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Was the 1980s Bradford headteacher who criticised multiculturalism right?
A culture of fear and intimidation has developed inside some of Birmingham's state-funded schools, says Ofsted's chief inspector, Michael Wilshaw. Islamic "extremism" wants to rule the roost (my quote marks are there not to imply irony or scepticism, but simply because nobody seems sure of what extremism is). Ofsted's report finds that in Park View school, the sexes are segregated inside the classroom, their sports events are scheduled for different days and that a "madrasa curriculum" denies evolutionary theory and omits reproduction from biology classes. One teacher has handed out a worksheet stating that women must always obey their husbands, and another has been using school facilities to copy Osama bin Laden DVDs.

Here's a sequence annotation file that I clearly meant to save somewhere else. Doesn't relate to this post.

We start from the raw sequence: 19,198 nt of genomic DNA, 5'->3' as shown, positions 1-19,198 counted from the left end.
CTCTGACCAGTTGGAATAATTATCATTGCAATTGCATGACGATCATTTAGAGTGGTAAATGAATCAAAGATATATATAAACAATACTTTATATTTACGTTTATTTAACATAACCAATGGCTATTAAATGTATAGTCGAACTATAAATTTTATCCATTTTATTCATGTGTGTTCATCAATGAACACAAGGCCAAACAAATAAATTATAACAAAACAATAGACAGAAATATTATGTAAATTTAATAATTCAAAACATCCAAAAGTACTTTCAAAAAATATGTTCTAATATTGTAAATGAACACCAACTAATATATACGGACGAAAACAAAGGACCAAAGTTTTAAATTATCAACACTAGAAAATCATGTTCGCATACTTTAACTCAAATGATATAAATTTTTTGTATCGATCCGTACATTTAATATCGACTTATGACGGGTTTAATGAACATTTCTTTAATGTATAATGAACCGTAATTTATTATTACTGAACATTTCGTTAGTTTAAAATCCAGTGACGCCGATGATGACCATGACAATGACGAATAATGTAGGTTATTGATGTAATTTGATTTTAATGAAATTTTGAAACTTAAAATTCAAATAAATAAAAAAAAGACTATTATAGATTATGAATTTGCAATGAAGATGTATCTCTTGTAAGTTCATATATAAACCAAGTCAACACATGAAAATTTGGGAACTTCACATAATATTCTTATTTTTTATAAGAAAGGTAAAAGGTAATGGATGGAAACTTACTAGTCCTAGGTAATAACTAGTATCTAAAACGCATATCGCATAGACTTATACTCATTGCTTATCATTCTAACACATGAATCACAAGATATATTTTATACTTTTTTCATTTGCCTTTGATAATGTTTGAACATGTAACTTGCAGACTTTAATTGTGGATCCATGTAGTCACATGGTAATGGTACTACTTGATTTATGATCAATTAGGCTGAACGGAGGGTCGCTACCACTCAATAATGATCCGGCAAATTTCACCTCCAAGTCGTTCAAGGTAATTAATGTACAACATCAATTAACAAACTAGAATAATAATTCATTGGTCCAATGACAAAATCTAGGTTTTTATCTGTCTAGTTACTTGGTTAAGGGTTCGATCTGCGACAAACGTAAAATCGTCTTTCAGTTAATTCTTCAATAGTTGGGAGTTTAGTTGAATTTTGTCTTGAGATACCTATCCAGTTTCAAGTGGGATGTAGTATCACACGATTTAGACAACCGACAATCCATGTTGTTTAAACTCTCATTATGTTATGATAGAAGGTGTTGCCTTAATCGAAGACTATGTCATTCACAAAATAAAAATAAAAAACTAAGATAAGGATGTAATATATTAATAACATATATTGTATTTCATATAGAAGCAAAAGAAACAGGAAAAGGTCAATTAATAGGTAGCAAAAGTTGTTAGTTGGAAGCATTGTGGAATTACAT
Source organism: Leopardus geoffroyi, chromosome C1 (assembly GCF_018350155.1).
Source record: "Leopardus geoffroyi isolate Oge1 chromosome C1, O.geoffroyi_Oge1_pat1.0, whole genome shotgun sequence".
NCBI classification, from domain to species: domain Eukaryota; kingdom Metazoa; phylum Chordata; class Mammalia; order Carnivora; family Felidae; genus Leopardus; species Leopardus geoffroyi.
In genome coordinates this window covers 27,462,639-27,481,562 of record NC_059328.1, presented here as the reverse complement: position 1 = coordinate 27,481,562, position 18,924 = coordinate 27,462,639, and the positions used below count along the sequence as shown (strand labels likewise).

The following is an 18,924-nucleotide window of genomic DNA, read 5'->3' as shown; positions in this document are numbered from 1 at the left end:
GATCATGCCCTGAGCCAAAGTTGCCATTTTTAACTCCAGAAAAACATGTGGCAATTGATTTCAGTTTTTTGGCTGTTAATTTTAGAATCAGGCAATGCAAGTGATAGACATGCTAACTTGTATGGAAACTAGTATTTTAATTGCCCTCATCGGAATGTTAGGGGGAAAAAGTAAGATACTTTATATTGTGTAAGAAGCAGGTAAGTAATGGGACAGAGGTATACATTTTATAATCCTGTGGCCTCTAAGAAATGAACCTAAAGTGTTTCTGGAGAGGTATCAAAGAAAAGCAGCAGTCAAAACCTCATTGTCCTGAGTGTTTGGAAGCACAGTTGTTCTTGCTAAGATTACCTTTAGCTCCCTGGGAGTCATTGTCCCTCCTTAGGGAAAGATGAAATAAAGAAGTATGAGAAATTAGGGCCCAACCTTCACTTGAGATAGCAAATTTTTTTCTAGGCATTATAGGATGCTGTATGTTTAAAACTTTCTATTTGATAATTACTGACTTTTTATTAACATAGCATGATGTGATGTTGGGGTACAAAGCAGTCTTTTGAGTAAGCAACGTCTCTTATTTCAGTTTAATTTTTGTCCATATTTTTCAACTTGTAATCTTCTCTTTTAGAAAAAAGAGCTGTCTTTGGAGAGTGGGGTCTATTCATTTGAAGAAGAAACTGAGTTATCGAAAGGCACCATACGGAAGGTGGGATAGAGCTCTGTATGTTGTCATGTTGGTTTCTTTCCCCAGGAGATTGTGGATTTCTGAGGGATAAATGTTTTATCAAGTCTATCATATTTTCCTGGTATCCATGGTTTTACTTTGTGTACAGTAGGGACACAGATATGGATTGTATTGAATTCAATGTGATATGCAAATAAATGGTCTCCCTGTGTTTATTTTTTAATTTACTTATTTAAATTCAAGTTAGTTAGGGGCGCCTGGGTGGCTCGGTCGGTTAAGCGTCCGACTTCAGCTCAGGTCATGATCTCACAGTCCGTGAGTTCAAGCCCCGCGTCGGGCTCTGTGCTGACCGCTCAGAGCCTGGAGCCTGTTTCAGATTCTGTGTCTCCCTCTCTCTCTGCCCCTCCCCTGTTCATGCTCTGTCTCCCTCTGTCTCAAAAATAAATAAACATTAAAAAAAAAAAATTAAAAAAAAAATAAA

The general picture is of schools that have cut themselves off from the state's educational system to cultivate or reinforce intolerant religious and political beliefs that threaten the state's wellbeing. Vehemently denying this picture, many teachers and parents are anxious to point out the difference between the religiously devout and the politically militant. Michael Gove thinks that every state-funded school in England should be obliged to promote "British values", forgetting that he once mocked Gordon Brown for coining the phrase, or that its meaningfulness is questionable (hence more quote marks). At such a troubled time, who can resist the feeling that Ray Honeyford was right?
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